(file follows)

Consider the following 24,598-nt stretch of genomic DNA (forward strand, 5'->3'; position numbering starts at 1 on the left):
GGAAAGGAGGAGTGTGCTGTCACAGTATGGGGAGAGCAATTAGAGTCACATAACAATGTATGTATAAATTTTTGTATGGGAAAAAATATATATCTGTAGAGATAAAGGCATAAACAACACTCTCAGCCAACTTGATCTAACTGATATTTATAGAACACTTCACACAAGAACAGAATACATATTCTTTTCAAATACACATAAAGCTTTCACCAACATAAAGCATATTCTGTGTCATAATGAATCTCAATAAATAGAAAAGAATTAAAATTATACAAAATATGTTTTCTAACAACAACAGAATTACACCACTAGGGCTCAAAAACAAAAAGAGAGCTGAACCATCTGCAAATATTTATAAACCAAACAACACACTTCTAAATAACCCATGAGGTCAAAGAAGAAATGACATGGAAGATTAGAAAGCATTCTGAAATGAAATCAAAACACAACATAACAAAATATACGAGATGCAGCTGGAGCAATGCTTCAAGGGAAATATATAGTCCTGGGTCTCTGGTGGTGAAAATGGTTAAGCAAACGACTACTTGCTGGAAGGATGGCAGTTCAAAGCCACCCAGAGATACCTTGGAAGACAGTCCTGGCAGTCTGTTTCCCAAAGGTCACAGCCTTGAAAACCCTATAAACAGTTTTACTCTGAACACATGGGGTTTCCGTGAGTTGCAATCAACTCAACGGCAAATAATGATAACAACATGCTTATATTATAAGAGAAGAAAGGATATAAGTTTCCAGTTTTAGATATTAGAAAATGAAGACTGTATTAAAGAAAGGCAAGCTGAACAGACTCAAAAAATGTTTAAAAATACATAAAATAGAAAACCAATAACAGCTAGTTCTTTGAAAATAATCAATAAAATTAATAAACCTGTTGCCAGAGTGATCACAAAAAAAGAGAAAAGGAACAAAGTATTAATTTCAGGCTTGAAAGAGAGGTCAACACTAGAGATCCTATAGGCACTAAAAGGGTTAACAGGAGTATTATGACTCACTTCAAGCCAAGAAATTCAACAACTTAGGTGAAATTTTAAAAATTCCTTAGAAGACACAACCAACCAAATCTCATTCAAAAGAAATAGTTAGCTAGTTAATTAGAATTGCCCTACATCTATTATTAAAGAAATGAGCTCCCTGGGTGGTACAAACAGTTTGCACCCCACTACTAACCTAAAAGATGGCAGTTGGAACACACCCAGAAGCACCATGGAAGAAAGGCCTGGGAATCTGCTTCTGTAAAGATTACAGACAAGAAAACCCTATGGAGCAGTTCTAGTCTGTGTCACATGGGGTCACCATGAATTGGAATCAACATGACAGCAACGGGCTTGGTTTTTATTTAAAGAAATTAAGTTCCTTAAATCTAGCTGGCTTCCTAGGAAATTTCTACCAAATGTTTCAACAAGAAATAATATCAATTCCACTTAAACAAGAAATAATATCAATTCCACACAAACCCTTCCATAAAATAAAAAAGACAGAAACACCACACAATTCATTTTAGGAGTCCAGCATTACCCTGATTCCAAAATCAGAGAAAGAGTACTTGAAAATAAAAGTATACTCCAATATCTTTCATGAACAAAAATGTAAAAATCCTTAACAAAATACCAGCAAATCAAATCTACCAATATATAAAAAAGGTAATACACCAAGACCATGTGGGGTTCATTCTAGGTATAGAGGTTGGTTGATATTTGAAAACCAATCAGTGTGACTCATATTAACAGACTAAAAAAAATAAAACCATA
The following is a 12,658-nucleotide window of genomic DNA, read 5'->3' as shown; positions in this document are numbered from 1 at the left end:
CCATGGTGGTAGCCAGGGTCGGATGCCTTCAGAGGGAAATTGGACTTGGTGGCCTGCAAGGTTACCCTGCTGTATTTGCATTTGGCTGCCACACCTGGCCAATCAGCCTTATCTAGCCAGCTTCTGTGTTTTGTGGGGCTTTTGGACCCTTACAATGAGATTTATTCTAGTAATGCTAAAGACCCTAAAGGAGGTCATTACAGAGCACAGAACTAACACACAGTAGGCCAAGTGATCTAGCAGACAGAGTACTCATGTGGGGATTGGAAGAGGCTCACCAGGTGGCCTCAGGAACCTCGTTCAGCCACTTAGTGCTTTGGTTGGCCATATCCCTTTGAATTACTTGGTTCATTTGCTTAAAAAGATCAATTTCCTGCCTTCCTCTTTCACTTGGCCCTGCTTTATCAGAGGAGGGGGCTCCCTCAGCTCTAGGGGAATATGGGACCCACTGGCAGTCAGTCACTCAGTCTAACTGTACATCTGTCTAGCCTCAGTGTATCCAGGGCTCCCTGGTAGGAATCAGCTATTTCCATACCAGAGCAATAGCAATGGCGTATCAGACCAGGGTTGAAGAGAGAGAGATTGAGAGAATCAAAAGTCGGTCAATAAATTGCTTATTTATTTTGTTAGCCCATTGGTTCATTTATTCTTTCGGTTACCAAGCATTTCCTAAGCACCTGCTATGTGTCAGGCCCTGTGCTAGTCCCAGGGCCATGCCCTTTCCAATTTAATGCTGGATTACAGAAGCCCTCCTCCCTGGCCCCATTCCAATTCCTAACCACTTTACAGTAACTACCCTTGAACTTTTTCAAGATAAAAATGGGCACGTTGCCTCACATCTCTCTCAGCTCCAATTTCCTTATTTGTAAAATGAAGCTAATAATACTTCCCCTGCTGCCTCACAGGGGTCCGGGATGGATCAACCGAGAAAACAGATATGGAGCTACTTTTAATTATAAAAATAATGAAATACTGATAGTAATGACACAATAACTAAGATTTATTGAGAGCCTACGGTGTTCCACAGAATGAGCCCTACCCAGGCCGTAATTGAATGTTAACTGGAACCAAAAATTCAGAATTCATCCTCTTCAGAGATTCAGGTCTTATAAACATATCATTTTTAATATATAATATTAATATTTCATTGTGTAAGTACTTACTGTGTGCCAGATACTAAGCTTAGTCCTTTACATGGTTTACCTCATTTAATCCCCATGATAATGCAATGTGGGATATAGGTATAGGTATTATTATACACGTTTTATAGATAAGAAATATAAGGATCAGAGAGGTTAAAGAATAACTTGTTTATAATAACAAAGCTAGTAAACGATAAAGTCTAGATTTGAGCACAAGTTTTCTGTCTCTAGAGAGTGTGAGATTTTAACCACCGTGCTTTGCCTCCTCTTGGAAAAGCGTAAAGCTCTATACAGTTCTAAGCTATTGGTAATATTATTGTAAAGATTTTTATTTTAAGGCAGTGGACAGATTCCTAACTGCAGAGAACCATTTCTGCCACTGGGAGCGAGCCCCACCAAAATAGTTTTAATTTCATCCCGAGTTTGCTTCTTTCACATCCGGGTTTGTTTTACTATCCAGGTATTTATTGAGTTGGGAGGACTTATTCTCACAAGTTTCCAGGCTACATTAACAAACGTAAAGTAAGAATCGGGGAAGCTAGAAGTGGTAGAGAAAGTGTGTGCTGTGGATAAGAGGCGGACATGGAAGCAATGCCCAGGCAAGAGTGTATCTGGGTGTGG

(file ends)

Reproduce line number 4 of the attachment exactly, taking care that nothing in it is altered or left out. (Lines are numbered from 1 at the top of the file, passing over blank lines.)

CCATGGTGGTAGCCAGGGTCGGATGCCTTCAGAGGGAAATTGGACTTGGTGGCCTGCAAGGTTACCCTGCTGTATTTGCATTTGGCTGCCACACCTGGCCAATCAGCCTTATCTAGCCAGCTTCTGTGTTTTGTGGGGCTTTTGGACCCTTACAATGAGATTTATTCTAGTAATGCTAAAGACCCTAAAGGAGGTCATTACAGAGCACAGAACTAACACACAGTAGGCCAAGTGATCTAGCAGACAGAGTACTCATGTGGGGATTGGAAGAGGCTCACCAGGTGGCCTCAGGAACCTCGTTCAGCCACTTAGTGCTTTGGTTGGCCATATCCCTTTGAATTACTTGGTTCATTTGCTTAAAAAGATCAATTTCCTGCCTTCCTCTTTCACTTGGCCCTGCTTTATCAGAGGAGGGGGCTCCCTCAGCTCTAGGGGAATATGGGACCCACTGGCAGTCAGTCACTCAGTCTAACTGTACATCTGTCTAGCCTCAGTGTATCCAGGGCTCCCTGGTAGGAATCAGCTATTTCCATACCAGAGCAATAGCAATGGCGTATCAGACCAGGGTTGAAGAGAGAGAGATTGAGAGAATCAAAAGTCGGTCAATAAATTGCTTATTTATTTTGTTAGCCCATTGGTTCATTTATTCTTTCGGTTACCAAGCATTTCCTAAGCACCTGCTATGTGTCAGGCCCTGTGCTAGTCCCAGGGCCATGCCCTTTCCAATTTAATGCTGGATTACAGAAGCCCTCCTCCCTGGCCCCATTCCAATTCCTAACCACTTTACAGTAACTACCCTTGAACTTTTTCAAGATAAAAATGGGCACGTTGCCTCACATCTCTCTCAGCTCCAATTTCCTTATTTGTAAAATGAAGCTAATAATACTTCCCCTGCTGCCTCACAGGGGTCCGGGATGGATCAACCGAGAAAACAGATATGGAGCTACTTTTAATTATAAAAATAATGAAATACTGATAGTAATGACACAATAACTAAGATTTATTGAGAGCCTACGGTGTTCCACAGAATGAGCCCTACCCAGGCCGTAATTGAATGTTAACTGGAACCAAAAATTCAGAATTCATCCTCTTCAGAGATTCAGGTCTTATAAACATATCATTTTTAATATATAATATTAATATTTCATTGTGTAAGTACTTACTGTGTGCCAGATACTAAGCTTAGTCCTTTACATGGTTTACCTCATTTAATCCCCATGATAATGCAATGTGGGATATAGGTATAGGTATTATTATACACGTTTTATAGATAAGAAATATAAGGATCAGAGAGGTTAAAGAATAACTTGTTTATAATAACAAAGCTAGTAAACGATAAAGTCTAGATTTGAGCACAAGTTTTCTGTCTCTAGAGAGTGTGAGATTTTAACCACCGTGCTTTGCCTCCTCTTGGAAAAGCGTAAAGCTCTATACAGTTCTAAGCTATTGGTAATATTATTGTAAAGATTTTTATTTTAAGGCAGTGGACAGATTCCTAACTGCAGAGAACCATTTCTGCCACTGGGAGCGAGCCCCACCAAAATAGTTTTAATTTCATCCCGAGTTTGCTTCTTTCACATCCGGGTTTGTTTTACTATCCAGGTATTTATTGAGTTGGGAGGACTTATTCTCACAAGTTTCCAGGCTACATTAACAAACGTAAAGTAAGAATCGGGGAAGCTAGAAGTGGTAGAGAAAGTGTGTGCTGTGGATAAGAGGCGGACATGGAAGCAATGCCCAGGCAAGAGTGTATCTGGGTGTGG